There’s bad news and good news concerning affordable housing in the United States, according to speakers at a Wednesday press conference where the latest “State of the Nation’s Housing” report was released by the Harvard Joint Center for Housing Studies.
The bad news, according to Diane Yentel, president and CEO of the National Low Income Housing Coalition, is that programs to create affordable housing for the lowest-income Americans, and to increase housing affordability for them, are not being funded at a level that can meet the need. “This is a multibillion dollar problem, and the solutions would cost just about as much,” she said.
The good news, Yentel said, is that solutions to meet Americans’ affordable housing needs already exist. She noted the newly funded national Housing Trust Fund, the Section 8 Housing Choice Voucher program, the Low Income Housing Tax Credit program, the HOME Investment Partnerships Program and Community Development Block Grants.
The country spends about $200 billion annually to help Americans rent or buy homes, Yentel said, adding that approximately three-fourths of subsidies go to higher-income homeowners through tax benefits such as the mortgage interest deduction. The remaining one-fourth of the amount is used to assist the lowest-income renters.
“We just need to spend [funds] more effectively and look at how do we target limited resources toward those with the greatest need,” Yentel said.
Panelists — who in addition to Yentel included Chris Herbert, managing director of the Harvard Joint Center for Housing Studies; Stuart Miller, CEO of construction company Lennar Corp.; and Newton, MA, Mayor Setti Warren, chairman of the Community Development and Housing Committee of the U.S. Conference of Mayors — agreed that a comprehensive national housing strategy is needed to address housing needs for seniors and middle-income and low-income Americans. Such a strategy, Herbert said, would “become sort of a North Star for how we aim as a country toward achieving our goals.”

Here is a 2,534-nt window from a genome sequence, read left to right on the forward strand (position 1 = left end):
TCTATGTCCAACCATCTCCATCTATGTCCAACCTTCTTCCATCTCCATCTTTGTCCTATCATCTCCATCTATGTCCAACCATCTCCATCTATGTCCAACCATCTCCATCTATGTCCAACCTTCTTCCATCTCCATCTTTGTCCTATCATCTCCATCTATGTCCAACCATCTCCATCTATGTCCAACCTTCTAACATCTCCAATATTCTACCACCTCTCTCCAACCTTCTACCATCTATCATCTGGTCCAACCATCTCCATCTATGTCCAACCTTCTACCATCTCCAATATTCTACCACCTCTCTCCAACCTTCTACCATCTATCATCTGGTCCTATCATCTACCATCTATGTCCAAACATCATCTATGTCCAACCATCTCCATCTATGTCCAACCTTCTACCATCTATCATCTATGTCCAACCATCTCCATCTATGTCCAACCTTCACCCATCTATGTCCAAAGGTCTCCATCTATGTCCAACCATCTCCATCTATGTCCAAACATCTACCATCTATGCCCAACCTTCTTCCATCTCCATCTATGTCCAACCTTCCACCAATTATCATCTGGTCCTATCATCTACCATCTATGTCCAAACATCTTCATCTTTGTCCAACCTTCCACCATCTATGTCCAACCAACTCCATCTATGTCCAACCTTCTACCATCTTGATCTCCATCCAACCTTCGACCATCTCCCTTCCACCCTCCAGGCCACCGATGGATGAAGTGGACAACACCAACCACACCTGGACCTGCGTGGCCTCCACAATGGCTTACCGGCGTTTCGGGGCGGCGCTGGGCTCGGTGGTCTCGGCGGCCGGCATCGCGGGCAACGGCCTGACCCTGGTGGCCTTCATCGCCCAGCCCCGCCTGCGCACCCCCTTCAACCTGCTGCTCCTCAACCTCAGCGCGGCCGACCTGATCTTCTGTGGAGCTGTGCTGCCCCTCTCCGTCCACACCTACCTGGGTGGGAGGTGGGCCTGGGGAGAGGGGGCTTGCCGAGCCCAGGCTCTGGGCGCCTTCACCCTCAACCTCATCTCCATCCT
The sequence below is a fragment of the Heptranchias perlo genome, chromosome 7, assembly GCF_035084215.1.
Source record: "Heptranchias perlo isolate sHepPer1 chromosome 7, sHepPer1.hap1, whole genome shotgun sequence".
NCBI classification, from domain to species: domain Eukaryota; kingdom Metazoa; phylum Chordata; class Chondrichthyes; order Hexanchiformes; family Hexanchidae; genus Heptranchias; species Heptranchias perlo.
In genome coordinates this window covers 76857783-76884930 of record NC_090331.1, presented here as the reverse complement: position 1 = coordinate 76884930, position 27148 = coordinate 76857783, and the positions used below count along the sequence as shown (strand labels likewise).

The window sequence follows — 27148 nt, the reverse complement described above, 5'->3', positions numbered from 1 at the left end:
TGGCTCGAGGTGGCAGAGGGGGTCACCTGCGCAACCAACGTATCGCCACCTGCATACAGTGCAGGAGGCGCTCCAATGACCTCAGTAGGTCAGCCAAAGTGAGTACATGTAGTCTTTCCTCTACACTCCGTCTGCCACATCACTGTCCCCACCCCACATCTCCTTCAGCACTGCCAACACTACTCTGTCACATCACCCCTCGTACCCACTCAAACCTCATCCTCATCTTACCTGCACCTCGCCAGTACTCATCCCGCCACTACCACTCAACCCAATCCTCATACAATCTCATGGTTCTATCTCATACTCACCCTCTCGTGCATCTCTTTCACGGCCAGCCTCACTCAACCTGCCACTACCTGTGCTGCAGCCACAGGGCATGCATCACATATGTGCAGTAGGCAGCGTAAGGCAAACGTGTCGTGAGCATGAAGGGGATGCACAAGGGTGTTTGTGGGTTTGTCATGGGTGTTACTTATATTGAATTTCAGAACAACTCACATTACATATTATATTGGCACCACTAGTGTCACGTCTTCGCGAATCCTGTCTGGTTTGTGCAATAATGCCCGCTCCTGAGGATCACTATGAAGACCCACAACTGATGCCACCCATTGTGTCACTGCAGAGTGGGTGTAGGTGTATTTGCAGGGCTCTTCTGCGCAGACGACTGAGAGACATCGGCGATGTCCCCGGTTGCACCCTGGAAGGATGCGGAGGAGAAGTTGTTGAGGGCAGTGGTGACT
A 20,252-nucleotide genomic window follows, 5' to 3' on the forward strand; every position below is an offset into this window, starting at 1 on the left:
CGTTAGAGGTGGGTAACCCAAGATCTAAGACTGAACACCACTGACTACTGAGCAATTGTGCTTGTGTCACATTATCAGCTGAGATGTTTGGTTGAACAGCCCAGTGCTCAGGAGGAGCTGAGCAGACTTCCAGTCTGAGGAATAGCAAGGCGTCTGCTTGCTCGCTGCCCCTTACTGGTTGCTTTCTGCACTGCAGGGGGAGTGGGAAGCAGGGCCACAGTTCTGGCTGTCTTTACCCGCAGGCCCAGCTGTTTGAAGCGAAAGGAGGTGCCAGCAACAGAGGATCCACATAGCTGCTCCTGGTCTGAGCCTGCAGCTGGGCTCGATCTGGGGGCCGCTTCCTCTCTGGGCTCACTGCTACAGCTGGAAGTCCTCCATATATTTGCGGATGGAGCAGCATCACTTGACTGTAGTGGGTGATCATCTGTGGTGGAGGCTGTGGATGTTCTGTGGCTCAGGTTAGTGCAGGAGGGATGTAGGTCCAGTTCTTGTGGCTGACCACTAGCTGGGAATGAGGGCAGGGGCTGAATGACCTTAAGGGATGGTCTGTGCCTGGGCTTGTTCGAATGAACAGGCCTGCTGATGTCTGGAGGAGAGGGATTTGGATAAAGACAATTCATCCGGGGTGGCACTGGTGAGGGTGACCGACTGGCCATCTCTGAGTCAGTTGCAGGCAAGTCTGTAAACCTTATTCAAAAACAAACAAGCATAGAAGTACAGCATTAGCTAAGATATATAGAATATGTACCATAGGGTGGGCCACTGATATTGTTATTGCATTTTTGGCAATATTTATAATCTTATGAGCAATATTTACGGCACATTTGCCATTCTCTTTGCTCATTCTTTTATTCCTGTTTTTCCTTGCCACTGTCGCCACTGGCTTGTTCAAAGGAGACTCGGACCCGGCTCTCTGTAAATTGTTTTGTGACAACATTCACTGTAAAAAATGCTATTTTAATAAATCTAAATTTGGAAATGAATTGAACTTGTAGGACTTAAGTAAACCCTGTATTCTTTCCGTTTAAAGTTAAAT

Highlights of the report:
The rental market continues to drive the housing recovery, with more that 36% of U.S. households choosing to rent in 2015, the largest share since the late 1960s. Rental demand has increased across all age groups, income levels and household types, with large increases among older renters and families with children.
The number of households paying more than 30% of their income for housing has declined across all age groups but especially among younger homeowners. Homeowners aged 75 or more years, however, are among the most cost-burdened groups, with their share at 29% compared with 24% for households aged fewer than 45 years. With aging baby boomers swelling the ranks of older homeowners and larger shares of households carrying mortgage debt into retirement, the problem of housing cost burdens among the elderly is likely to grow, the authors state.
- Much of the significant household growth that happens over the next decade and beyond will occur among the retirement-aged population, with the number of households aged 70 or more years projected to increase by more than 8 million, or more than 40%, to lift the share of older households to approximately 21% by 2025. The growing share of older households will mean further declines in residential mobility and housing turnover, potentially putting the already tight market for existing homes under additional pressure. Also, as these older adults age in place in greater numbers, older households not only will contribute to a larger share of remodeling spending; they also will increase demand for different types of projects, such as accessibility improvements. Additionally, older households that do move likely will seek units that are smaller and less costly to maintain — the same types of housing young adults want to rent or buy as their first homes. And as the number of older single persons living alone climbs, a significant increase in the need for in-home healthcare and supportive services may occur.